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Is Pilates for Men?

Updated: Sep 11, 2022

While the current misconception is that Pilates is mostly for women, Pilates is a great exercise for everyone. In fact, Joseph Pilates, the founder of Pilates, first developed his Pilates method for rehabilitating soldiers. The controlled movements that target the whole body became popular among dancers as well, and the practice grew.


Pilates is an amazing form of exercise. The movement patterns target multiple hard-to-reach muscle groups all at once. Although Pilates classes are often dominated by women, there are many great benefits for men. Unlike many typical male-focused exercises that focus on building muscles, Pilates incorporates other important types of physical fitness.


Some of the most talented male athletes recognize the importance of a variety of physical activities. They do Pilates to prevent injuries and stay both flexible and strong. I’m dedicating this post to sharing how Pilates can be beneficial for men, too.


Is Pilates for Men?


Is Pilates for Men?


At Empowerhouse Pilates, we believe that everyone can benefit from Pilates, including men! Here’s what one of our clients had to say about his experience with Pilates:


“Is Pilates for men? I asked myself that question approximately 18 years ago when I began Pilates. Eighteen years later of 1-2 sessions per week, I believe the answer is a resounding “yes.”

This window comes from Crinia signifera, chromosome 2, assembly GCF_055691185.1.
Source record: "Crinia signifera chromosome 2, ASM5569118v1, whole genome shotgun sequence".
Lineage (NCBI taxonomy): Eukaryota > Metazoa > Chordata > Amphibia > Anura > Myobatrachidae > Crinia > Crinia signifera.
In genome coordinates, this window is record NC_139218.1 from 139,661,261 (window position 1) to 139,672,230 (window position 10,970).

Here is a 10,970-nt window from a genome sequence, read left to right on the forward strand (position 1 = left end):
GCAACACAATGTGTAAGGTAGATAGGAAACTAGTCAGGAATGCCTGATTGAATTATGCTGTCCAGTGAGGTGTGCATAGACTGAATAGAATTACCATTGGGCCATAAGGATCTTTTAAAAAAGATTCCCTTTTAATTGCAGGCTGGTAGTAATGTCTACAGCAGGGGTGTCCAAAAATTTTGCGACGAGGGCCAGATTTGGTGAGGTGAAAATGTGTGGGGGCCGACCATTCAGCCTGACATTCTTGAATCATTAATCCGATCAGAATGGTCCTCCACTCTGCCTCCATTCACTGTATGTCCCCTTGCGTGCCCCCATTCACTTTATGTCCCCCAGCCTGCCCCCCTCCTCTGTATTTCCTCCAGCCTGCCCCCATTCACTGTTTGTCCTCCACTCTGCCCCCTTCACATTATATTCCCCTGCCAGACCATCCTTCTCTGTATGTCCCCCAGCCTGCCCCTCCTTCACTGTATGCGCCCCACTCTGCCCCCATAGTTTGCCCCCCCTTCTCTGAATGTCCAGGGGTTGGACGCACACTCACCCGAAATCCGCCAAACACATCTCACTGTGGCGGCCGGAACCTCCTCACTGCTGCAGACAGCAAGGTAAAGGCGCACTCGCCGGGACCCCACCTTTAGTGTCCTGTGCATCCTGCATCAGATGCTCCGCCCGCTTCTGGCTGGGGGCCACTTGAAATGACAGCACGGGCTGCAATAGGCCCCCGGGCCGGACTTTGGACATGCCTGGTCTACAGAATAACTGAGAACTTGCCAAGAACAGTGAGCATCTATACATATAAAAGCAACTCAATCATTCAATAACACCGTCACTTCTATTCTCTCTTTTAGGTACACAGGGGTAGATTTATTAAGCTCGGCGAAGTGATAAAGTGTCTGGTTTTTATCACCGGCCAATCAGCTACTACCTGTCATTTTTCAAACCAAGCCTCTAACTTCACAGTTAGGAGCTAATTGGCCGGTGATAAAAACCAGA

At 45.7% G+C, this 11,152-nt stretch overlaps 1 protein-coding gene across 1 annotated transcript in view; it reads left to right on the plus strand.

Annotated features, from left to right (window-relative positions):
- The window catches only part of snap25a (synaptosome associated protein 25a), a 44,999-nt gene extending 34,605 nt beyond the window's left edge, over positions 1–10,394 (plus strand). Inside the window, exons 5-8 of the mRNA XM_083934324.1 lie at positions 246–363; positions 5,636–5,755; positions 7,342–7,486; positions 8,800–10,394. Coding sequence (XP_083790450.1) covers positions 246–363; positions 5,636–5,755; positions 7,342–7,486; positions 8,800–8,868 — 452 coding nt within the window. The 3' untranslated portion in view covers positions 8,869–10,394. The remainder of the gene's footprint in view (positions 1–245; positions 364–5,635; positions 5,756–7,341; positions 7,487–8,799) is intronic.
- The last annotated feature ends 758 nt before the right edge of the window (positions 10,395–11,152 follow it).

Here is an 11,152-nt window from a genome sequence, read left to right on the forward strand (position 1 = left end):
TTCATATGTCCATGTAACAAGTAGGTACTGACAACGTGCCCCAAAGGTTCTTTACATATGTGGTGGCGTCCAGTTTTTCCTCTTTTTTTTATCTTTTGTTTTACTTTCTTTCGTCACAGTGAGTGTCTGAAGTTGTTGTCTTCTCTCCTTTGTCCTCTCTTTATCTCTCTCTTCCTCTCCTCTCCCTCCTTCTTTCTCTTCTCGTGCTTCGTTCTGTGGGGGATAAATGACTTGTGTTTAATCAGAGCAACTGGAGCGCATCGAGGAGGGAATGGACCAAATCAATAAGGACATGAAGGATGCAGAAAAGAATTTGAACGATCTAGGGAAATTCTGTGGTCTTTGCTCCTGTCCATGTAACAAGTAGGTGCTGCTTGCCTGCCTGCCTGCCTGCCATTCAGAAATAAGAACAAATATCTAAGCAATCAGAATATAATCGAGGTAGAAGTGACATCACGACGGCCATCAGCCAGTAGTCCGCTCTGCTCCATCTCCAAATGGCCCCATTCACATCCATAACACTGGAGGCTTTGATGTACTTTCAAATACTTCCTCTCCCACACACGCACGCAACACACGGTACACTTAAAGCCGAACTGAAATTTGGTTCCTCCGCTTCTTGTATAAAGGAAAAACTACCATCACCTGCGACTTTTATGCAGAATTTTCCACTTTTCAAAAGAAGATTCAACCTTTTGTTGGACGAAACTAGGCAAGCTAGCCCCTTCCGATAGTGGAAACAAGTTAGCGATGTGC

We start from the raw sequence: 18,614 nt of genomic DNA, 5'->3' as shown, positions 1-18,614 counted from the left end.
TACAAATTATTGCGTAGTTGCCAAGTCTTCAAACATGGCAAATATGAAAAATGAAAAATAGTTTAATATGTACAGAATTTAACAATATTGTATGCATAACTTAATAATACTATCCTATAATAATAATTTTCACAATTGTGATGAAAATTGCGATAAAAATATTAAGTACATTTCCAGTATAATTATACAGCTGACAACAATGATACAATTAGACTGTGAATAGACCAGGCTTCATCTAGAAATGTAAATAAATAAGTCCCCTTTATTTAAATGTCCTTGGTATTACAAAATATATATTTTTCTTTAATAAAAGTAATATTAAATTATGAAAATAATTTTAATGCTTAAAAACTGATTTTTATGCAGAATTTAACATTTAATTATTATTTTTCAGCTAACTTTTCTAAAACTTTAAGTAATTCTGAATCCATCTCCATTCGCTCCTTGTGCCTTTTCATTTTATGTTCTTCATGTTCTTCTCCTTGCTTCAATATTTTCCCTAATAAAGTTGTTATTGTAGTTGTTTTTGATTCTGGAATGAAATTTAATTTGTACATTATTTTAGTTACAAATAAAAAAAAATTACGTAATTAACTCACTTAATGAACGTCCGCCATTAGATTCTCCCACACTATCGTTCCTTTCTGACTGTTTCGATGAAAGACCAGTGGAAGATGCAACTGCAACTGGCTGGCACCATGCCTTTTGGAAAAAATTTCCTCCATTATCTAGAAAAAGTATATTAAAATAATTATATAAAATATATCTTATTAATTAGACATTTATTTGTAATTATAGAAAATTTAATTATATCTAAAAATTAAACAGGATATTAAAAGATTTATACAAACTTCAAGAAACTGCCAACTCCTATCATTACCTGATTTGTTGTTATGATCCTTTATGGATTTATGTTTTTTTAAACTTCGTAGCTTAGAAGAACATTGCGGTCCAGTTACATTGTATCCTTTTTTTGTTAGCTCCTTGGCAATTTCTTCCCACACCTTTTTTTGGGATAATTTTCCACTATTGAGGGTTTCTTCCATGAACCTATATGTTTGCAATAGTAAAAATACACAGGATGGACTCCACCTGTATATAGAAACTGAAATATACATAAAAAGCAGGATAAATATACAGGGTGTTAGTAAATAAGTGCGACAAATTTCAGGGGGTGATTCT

I am currently 72 yrs old and have played college football, played competitive tennis, run marathons, and enjoy golf, skiing, and mountain biking. I have also had hip surgery and bilateral knee replacement. None of these activities would be possible, in my opinion, had I not started Pilates years ago.


Male client experience with Pilates


Prior to starting Pilates, I suffered from chronic lower back pain, sciatic pain, and poor posture and routinely treated the pain with NSAIDs or Tylenol. It has been over ten years since I have taken any over-the-counter pain relief meds. I attribute this almost exclusively to Pilates. Further, my posture has significantly improved, and have been able to maintain the same height I had at the age of 20 years old.


I would encourage any man who is sincerely interested in maintaining and/or improving flexibility to give Pilates a try but commit to 6 months of class. You will absolutely notice a change in your mental and physical health.”


The benefits of Pilates for men include improving your breath, posture, strength, balance, coordination, flexibility, and so much more!


Benefits of Pilates for Men


Develop neglected muscle groups.